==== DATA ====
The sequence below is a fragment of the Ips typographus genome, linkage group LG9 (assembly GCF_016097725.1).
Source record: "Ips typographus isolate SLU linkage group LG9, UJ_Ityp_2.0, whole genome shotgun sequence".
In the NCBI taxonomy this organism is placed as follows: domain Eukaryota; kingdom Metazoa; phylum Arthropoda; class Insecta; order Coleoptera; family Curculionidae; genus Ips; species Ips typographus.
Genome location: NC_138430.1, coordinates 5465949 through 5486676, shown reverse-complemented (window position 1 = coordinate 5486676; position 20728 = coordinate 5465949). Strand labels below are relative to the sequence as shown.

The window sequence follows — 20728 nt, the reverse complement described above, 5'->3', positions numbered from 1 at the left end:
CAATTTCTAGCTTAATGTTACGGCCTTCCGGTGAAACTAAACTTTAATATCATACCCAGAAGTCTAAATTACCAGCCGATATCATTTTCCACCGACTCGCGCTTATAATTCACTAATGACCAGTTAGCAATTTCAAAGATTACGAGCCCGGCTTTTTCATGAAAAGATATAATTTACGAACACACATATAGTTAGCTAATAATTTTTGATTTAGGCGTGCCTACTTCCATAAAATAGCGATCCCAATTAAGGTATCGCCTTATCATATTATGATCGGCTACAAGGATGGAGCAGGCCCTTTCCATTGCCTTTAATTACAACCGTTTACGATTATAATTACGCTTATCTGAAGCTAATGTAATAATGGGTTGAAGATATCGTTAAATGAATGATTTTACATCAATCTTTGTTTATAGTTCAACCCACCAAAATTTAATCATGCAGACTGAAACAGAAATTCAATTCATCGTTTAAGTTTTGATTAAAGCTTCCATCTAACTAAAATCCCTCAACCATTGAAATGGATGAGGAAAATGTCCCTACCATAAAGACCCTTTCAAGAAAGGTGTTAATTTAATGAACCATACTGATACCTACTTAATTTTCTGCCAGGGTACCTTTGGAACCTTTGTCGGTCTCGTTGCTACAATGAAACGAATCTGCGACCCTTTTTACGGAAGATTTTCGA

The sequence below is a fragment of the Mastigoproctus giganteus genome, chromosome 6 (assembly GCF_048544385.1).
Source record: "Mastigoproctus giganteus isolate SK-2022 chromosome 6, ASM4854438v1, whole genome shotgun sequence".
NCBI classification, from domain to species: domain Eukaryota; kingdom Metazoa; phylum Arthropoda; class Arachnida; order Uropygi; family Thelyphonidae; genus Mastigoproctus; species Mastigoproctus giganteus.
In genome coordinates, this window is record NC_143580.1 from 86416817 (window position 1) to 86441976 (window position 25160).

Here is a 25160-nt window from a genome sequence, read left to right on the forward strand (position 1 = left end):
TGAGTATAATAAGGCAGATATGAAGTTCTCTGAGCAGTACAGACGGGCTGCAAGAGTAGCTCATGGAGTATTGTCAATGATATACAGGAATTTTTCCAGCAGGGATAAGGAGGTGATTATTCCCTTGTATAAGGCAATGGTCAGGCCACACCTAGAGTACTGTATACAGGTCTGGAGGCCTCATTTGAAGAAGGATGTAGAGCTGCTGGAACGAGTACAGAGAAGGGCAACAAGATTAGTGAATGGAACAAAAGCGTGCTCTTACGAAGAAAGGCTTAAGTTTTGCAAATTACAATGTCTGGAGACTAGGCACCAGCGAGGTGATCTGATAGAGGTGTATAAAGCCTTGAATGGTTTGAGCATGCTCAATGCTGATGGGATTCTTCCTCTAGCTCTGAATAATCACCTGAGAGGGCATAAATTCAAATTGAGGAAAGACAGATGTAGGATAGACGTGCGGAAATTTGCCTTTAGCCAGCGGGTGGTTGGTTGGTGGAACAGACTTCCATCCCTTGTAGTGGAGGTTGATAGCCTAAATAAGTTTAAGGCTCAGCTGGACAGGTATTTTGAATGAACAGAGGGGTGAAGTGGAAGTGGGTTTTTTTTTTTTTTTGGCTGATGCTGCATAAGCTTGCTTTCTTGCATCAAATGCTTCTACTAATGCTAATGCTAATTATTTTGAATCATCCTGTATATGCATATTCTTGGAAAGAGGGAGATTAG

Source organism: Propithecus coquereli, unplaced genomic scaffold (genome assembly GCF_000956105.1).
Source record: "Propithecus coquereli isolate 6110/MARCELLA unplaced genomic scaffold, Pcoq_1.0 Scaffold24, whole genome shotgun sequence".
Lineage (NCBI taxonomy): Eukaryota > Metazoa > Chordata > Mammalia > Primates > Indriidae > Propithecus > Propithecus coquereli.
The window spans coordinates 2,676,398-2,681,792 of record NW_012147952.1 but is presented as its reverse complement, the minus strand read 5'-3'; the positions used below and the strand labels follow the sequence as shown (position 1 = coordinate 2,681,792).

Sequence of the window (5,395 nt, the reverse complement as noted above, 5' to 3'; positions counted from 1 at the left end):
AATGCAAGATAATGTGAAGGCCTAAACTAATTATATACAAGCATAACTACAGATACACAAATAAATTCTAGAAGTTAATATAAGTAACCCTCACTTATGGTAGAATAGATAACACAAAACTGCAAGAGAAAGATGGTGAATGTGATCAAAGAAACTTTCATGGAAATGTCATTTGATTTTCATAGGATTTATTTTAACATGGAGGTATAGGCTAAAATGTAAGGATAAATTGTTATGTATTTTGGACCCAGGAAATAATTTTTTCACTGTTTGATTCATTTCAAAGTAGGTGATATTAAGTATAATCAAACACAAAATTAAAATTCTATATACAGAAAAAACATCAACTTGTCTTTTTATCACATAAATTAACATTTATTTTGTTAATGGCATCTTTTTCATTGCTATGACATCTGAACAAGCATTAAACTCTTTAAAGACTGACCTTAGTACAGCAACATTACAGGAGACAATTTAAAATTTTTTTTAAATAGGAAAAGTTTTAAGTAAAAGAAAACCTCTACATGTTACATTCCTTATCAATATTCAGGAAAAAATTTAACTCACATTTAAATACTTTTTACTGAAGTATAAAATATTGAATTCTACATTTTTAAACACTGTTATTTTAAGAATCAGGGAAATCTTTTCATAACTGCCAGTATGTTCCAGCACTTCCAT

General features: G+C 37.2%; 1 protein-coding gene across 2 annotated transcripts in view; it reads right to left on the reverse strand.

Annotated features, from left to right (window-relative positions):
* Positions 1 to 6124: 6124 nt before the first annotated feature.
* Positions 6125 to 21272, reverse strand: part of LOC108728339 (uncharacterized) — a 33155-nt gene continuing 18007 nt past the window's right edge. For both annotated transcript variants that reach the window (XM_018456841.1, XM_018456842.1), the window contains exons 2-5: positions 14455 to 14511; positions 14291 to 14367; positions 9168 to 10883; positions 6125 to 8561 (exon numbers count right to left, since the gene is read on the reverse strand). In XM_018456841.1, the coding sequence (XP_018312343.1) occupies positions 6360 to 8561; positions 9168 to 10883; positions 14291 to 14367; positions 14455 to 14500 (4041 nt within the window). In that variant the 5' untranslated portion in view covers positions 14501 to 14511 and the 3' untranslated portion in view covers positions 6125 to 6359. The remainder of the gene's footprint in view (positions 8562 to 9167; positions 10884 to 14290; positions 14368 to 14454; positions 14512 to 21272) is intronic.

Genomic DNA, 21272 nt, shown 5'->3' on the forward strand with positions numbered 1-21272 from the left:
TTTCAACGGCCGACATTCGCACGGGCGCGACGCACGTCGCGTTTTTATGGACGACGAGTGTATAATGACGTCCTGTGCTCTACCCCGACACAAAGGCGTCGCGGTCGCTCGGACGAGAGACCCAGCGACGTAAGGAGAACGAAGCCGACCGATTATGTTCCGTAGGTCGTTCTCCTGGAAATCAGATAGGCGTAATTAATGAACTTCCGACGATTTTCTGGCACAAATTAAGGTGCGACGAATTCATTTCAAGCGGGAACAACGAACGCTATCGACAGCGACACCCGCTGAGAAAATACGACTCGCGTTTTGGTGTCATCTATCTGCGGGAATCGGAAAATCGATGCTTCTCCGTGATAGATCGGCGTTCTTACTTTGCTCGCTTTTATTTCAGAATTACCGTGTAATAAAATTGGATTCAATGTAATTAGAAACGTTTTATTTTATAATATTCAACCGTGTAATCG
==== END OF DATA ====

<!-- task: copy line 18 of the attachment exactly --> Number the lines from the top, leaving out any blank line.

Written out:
AATGCAAGATAATGTGAAGGCCTAAACTAATTATATACAAGCATAACTACAGATACACAAATAAATTCTAGAAGTTAATATAAGTAACCCTCACTTATGGTAGAATAGATAACACAAAACTGCAAGAGAAAGATGGTGAATGTGATCAAAGAAACTTTCATGGAAATGTCATTTGATTTTCATAGGATTTATTTTAACATGGAGGTATAGGCTAAAATGTAAGGATAAATTGTTATGTATTTTGGACCCAGGAAATAATTTTTTCACTGTTTGATTCATTTCAAAGTAGGTGATATTAAGTATAATCAAACACAAAATTAAAATTCTATATACAGAAAAAACATCAACTTGTCTTTTTATCACATAAATTAACATTTATTTTGTTAATGGCATCTTTTTCATTGCTATGACATCTGAACAAGCATTAAACTCTTTAAAGACTGACCTTAGTACAGCAACATTACAGGAGACAATTTAAAATTTTTTTTAAATAGGAAAAGTTTTAAGTAAAAGAAAACCTCTACATGTTACATTCCTTATCAATATTCAGGAAAAAATTTAACTCACATTTAAATACTTTTTACTGAAGTATAAAATATTGAATTCTACATTTTTAAACACTGTTATTTTAAGAATCAGGGAAATCTTTTCATAACTGCCAGTATGTTCCAGCACTTCCAT